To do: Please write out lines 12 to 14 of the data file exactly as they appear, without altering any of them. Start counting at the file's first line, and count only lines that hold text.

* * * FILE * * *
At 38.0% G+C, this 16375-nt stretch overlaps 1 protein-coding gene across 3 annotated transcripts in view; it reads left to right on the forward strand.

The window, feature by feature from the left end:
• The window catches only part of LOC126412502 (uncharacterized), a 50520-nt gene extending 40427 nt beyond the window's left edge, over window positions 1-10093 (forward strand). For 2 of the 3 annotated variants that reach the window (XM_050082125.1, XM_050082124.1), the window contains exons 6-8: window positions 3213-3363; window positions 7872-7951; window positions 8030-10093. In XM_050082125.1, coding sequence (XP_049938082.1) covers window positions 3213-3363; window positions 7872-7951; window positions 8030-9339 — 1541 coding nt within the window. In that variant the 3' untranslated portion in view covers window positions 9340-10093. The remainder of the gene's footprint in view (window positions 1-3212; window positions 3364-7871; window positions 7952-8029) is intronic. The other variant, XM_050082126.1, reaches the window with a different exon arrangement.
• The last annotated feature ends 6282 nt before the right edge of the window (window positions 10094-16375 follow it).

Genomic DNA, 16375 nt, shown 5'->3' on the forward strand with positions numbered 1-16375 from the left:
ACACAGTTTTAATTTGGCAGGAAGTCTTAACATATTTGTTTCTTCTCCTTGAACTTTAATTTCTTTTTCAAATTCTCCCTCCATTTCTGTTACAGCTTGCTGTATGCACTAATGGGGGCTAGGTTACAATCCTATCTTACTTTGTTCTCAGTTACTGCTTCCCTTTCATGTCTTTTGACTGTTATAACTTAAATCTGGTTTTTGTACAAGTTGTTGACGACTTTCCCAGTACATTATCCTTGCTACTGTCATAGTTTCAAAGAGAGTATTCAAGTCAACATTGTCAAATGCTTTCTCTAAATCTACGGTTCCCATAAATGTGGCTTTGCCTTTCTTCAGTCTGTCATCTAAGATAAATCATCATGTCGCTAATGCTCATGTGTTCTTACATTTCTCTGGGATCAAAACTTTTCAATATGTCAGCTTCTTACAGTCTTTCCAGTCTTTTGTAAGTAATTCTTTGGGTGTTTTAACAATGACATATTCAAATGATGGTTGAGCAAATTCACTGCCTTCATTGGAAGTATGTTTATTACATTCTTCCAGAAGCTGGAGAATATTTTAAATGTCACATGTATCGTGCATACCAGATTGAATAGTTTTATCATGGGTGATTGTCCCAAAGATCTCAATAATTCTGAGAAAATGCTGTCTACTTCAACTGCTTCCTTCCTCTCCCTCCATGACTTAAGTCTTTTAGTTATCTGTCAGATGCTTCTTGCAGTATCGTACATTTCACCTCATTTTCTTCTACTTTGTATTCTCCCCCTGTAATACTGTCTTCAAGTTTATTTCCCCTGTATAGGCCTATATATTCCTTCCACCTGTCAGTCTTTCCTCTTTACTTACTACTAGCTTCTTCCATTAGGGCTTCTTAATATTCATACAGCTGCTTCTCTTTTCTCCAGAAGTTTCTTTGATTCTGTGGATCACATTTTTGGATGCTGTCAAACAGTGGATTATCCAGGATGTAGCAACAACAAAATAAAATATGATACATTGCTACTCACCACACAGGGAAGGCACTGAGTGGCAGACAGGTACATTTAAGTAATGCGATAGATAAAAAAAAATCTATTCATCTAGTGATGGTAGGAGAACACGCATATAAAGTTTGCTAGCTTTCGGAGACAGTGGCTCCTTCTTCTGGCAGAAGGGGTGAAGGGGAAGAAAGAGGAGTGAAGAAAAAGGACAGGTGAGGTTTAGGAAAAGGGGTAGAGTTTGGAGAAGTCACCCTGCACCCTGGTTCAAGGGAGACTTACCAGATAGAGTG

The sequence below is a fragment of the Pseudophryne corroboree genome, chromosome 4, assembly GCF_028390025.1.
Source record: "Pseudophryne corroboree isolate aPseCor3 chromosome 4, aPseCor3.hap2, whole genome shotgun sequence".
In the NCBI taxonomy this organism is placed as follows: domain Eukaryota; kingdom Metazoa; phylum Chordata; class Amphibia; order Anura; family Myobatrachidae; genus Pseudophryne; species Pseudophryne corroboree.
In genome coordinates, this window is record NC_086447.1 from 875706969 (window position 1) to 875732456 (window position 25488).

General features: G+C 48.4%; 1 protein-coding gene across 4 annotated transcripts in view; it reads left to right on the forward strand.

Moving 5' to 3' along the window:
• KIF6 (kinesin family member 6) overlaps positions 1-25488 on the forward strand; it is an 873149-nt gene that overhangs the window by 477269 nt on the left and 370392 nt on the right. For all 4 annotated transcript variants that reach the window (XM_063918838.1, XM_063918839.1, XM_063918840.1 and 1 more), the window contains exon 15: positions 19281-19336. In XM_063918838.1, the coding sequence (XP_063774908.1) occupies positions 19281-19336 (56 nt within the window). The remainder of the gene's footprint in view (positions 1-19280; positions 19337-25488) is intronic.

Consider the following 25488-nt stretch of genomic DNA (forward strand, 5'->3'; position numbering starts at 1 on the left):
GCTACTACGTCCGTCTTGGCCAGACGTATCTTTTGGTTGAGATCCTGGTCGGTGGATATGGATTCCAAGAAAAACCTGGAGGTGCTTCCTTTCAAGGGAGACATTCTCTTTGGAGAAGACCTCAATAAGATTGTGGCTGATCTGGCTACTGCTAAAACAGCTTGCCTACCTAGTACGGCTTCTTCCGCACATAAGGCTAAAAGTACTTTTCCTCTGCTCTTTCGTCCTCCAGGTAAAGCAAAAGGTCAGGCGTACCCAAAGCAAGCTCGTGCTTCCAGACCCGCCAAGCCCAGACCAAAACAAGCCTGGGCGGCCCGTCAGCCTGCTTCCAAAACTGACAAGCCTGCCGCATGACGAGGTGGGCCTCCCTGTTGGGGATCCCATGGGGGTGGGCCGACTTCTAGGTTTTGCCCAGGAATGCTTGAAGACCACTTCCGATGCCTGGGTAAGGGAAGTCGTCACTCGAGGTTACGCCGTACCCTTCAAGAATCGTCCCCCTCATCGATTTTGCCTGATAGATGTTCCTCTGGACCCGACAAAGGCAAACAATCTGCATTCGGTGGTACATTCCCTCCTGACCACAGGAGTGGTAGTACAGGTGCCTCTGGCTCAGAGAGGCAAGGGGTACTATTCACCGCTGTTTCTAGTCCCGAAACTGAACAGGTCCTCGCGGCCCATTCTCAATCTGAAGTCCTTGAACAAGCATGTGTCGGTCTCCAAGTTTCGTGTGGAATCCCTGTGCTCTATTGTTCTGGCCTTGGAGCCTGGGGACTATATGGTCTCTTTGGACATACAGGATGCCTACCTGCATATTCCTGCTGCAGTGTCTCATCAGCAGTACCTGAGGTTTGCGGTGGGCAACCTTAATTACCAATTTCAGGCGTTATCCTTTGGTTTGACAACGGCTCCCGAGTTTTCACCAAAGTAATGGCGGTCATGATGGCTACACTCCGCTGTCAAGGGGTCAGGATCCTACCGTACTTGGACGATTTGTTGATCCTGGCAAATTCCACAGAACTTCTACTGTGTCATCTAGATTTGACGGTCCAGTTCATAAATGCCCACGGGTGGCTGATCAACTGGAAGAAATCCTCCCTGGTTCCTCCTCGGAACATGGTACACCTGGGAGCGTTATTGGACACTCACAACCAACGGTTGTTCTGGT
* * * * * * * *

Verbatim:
Moving 5' to 3' along the window:
• KIF6 (kinesin family member 6) overlaps positions 1-25488 on the forward strand; it is an 873149-nt gene that overhangs the window by 477269 nt on the left and 370392 nt on the right. For all 4 annotated transcript variants that reach the window (XM_063918838.1, XM_063918839.1, XM_063918840.1 and 1 more), the window contains exon 15: positions 19281-19336. In XM_063918838.1, the coding sequence (XP_063774908.1) occupies positions 19281-19336 (56 nt within the window). The remainder of the gene's footprint in view (positions 1-19280; positions 19337-25488) is intronic.

Consider the following 25488-nt stretch of genomic DNA (forward strand, 5'->3'; position numbering starts at 1 on the left):